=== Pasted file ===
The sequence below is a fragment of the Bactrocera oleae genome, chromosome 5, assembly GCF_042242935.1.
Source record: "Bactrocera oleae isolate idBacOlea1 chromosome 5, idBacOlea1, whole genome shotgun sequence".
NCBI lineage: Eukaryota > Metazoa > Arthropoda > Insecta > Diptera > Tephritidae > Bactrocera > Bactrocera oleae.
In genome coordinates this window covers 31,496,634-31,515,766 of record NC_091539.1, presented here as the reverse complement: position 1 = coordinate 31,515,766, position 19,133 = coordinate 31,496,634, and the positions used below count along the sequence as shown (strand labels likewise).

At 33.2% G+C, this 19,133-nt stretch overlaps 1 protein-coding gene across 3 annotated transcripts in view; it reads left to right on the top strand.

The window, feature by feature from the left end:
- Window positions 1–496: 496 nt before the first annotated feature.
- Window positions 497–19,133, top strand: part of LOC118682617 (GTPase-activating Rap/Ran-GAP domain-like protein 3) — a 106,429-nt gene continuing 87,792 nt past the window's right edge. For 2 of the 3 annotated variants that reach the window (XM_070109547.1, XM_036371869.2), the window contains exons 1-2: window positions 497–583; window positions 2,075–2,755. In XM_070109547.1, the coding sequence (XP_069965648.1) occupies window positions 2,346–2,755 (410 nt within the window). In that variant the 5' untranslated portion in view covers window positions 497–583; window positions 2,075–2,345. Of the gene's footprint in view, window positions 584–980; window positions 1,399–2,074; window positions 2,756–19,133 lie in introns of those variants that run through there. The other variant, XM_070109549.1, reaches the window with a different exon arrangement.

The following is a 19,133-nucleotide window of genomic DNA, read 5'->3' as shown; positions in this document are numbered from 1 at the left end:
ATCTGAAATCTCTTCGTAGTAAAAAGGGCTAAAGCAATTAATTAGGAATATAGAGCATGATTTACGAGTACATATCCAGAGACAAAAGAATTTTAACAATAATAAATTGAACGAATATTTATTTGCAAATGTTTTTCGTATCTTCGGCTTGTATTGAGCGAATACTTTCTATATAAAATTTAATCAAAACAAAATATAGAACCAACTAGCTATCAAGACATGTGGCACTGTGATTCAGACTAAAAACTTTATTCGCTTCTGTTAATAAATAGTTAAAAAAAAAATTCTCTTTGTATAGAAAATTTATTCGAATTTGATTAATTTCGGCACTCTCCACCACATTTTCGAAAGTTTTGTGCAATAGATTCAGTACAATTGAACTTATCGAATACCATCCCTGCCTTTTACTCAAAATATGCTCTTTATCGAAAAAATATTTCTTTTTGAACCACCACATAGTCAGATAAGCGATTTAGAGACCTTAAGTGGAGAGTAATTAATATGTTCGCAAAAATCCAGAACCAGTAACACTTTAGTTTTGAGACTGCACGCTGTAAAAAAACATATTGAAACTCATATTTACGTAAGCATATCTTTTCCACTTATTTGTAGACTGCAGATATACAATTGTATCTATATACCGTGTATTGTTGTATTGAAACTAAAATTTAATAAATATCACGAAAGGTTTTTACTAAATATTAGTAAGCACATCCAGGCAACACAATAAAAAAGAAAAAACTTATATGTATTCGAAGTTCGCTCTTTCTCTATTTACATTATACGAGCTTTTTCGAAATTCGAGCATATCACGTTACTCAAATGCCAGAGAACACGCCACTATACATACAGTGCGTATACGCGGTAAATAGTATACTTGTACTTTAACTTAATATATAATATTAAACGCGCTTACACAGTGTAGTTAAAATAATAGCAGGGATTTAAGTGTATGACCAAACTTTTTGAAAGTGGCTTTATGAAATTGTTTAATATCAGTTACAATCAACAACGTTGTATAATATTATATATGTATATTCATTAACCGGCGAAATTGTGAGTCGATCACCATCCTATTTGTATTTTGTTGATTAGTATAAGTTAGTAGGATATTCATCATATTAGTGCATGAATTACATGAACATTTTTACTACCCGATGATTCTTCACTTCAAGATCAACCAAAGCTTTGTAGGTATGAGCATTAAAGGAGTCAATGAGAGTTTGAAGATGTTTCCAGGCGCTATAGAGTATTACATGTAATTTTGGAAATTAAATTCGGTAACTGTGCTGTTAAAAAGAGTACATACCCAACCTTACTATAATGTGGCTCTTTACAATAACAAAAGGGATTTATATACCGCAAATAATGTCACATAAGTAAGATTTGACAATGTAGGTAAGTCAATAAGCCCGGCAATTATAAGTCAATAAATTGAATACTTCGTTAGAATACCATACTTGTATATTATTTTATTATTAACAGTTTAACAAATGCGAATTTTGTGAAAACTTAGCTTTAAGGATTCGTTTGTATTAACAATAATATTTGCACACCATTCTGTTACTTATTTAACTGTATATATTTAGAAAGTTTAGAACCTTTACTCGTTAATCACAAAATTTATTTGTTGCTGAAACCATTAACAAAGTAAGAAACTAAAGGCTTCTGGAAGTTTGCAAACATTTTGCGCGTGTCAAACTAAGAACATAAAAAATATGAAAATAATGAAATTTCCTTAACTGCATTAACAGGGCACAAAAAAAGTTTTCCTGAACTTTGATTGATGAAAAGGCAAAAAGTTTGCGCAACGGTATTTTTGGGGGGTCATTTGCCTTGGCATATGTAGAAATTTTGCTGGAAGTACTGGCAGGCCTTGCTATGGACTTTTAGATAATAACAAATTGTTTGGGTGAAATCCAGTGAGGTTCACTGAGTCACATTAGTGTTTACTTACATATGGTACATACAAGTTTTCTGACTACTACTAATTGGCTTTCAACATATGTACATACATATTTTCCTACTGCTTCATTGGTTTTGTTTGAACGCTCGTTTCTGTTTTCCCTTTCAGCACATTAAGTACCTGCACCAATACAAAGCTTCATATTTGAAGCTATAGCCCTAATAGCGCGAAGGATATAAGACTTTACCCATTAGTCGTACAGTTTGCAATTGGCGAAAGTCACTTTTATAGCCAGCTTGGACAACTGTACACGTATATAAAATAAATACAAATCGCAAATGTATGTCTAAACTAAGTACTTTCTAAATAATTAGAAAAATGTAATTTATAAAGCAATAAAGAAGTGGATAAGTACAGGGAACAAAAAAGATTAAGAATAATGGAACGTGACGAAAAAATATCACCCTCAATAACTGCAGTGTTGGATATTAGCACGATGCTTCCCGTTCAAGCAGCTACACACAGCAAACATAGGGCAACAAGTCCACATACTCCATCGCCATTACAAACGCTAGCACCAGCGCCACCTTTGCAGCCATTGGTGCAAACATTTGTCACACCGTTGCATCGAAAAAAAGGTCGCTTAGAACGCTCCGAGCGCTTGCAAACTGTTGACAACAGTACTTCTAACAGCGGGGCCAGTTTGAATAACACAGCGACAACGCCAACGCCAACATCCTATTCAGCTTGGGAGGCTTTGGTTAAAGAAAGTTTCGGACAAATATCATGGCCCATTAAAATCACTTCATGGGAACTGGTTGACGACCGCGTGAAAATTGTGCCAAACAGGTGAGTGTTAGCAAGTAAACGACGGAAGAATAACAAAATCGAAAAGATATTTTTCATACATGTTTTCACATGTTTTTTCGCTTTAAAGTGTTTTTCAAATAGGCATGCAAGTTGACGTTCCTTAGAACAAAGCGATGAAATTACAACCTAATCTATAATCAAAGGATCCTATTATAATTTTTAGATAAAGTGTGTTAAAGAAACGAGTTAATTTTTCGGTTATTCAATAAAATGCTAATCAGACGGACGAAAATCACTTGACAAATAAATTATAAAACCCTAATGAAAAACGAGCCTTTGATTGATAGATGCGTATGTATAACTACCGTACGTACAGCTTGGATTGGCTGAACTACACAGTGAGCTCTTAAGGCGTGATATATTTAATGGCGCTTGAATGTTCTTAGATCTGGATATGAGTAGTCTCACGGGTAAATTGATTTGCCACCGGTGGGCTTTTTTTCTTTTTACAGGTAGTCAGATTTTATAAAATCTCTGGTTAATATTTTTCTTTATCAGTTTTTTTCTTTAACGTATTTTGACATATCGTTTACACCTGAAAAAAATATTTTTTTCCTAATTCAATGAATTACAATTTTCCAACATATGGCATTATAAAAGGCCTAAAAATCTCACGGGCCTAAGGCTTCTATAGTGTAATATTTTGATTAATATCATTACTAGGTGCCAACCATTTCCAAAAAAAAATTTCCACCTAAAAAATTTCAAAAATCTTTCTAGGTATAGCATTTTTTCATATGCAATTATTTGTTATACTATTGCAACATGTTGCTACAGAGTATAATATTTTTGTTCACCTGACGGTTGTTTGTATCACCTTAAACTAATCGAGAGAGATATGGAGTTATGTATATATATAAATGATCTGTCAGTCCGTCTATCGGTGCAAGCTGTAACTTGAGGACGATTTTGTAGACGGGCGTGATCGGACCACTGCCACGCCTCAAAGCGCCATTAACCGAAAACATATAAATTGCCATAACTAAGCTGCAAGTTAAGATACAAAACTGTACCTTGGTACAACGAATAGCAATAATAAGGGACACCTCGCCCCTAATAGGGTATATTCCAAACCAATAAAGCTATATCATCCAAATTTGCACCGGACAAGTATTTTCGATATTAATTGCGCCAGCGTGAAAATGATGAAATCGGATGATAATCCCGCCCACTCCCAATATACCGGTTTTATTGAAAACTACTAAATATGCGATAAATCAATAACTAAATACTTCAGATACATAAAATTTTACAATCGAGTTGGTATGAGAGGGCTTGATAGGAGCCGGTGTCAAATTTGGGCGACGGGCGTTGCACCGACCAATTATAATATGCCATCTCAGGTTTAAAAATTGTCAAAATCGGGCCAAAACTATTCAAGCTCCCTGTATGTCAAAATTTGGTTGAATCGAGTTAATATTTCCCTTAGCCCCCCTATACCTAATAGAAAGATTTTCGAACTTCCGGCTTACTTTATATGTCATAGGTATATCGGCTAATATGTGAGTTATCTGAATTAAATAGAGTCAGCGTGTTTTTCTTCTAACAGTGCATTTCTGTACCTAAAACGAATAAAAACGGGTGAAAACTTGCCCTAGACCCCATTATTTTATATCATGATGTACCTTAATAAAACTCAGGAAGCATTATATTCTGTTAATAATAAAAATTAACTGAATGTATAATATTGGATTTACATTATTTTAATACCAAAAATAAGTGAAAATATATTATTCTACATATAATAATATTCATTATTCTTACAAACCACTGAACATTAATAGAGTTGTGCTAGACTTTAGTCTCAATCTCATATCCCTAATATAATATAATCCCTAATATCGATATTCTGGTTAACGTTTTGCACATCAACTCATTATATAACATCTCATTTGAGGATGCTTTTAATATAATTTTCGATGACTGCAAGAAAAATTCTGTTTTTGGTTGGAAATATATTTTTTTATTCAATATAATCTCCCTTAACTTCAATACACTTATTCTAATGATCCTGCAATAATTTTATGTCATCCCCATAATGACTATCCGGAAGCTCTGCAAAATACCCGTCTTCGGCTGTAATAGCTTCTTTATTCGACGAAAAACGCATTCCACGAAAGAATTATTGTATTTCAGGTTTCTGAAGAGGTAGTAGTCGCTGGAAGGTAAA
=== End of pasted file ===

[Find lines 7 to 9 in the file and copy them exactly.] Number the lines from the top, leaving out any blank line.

- Window positions 1–496: 496 nt before the first annotated feature.
- Window positions 497–19,133, top strand: part of LOC118682617 (GTPase-activating Rap/Ran-GAP domain-like protein 3) — a 106,429-nt gene continuing 87,792 nt past the window's right edge. For 2 of the 3 annotated variants that reach the window (XM_070109547.1, XM_036371869.2), the window contains exons 1-2: window positions 497–583; window positions 2,075–2,755. In XM_070109547.1, the coding sequence (XP_069965648.1) occupies window positions 2,346–2,755 (410 nt within the window). In that variant the 5' untranslated portion in view covers window positions 497–583; window positions 2,075–2,345. Of the gene's footprint in view, window positions 584–980; window positions 1,399–2,074; window positions 2,756–19,133 lie in introns of those variants that run through there. The other variant, XM_070109549.1, reaches the window with a different exon arrangement.

The following is a 19,133-nucleotide window of genomic DNA, read 5'->3' as shown; positions in this document are numbered from 1 at the left end: